Producing your cheque cards - on which you notice the signature has
washed off - you reach out to hand them over and take the keys. Great
drops of water drip from your nylon anorak onto Carol's copy of Cosmopolitan.
Her make-up cracks across one cheek as she forces herself to maintain
'I didn't realise it was raining,' she says, without parting her teeth.
'Subsidence Road is just around the corner. The key to the security
entry doesn't seem to be working, but there's usually someone in one
of the other flats to let you in.'
You set out. Six months later, you set up base camp at the foot of Subsidence
Road and make mental notes in your diary: Poised for final ascent. Considering
hiring Sherpa. Wish I'd brought me brolly.
There's no one in at One-O-One. You ring all the buzzers but the intercom
remains stubbornly mute. It does, though, appear to be smirking at you.
You scowl back at it, but the action causes a torrent of cold water
to cascade off your hat and run down the back of your neck. Only one
thing to do, slump down on the step, contemplate suicide. Or renting?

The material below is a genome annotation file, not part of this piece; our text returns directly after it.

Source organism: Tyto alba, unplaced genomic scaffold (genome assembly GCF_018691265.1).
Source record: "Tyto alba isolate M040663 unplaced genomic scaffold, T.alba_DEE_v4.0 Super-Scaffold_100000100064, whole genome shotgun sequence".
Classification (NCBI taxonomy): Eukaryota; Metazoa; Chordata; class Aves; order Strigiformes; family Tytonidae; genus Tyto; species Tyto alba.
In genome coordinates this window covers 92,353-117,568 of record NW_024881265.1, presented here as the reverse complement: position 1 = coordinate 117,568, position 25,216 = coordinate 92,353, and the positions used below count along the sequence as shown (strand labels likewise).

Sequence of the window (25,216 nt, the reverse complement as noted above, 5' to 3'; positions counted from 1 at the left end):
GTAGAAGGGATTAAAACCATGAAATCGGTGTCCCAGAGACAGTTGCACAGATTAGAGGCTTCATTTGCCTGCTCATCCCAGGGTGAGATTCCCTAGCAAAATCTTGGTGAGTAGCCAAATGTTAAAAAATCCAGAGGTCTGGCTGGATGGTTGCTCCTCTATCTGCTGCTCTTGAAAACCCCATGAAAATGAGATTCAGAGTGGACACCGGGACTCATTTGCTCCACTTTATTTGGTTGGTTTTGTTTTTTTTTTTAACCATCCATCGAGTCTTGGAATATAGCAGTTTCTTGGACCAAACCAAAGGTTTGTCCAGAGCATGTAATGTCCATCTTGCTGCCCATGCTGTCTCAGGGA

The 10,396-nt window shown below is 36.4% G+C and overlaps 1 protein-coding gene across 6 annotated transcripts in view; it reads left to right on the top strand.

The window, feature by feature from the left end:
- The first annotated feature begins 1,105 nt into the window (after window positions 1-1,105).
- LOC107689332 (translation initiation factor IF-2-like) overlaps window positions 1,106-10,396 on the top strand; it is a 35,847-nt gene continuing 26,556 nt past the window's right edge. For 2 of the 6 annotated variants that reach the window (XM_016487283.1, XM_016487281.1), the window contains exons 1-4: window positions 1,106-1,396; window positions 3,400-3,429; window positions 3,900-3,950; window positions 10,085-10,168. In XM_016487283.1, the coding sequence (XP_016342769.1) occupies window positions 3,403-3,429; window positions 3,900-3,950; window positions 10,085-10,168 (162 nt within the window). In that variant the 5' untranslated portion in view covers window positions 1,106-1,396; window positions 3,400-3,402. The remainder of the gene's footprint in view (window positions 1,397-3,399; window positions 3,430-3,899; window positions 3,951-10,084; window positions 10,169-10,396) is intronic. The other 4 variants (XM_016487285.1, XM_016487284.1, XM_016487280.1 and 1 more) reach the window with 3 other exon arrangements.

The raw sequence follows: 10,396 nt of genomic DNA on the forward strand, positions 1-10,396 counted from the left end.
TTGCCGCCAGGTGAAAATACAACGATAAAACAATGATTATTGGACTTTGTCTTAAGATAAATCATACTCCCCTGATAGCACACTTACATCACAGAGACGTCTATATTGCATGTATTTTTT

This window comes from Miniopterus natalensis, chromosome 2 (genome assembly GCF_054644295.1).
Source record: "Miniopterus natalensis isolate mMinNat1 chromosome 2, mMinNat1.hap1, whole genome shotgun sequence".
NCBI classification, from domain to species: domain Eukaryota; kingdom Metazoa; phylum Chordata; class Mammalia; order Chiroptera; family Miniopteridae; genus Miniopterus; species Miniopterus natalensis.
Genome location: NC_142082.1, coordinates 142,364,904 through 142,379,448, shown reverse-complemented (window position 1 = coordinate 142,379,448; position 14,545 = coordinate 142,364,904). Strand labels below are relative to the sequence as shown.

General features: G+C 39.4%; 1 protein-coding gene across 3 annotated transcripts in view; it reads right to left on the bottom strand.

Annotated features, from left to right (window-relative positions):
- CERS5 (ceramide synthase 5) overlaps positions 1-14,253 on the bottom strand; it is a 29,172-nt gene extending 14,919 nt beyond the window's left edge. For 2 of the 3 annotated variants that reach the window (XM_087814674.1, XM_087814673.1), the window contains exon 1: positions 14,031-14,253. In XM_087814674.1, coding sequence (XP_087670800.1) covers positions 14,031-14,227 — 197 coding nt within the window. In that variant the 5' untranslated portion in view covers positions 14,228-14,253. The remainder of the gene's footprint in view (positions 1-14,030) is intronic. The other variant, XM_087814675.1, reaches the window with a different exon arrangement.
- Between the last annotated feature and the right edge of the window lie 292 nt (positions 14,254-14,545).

Same financial difference. If you had the energy, you'd toss a coin.
'Come to look at the flat, dear?'
An old lady - proverbially sweet looking - is beaming down on you. There's
compassion in her eyes! She must be human, compassion is a human emotion.
You nod your bowed head, aware that you have a plaintive, spaniel look.
'They're always doing that - sending people along with no keys. You're
the third live one I've found this week. Come on in.'
The flat's on the ground floor. A burglar is just leaving as you enter,
but he smiles and greets you in a friendly enough sort of way. You open
the door to let him out. Well, he does have his hands full. Though bare,
the flat is dry. You'll take it! A wise and balanced decision. You study
your noble estate. Of course, there's still a survey to have done, an
offer to make, a lawyer to deal with, moving in to arrange... But those
are other sagas. Fairy tales or hammered house of horror stories? Youll
have to wait and see. For now, it's enough just to be out of the rain.
And no more Estate Aliens.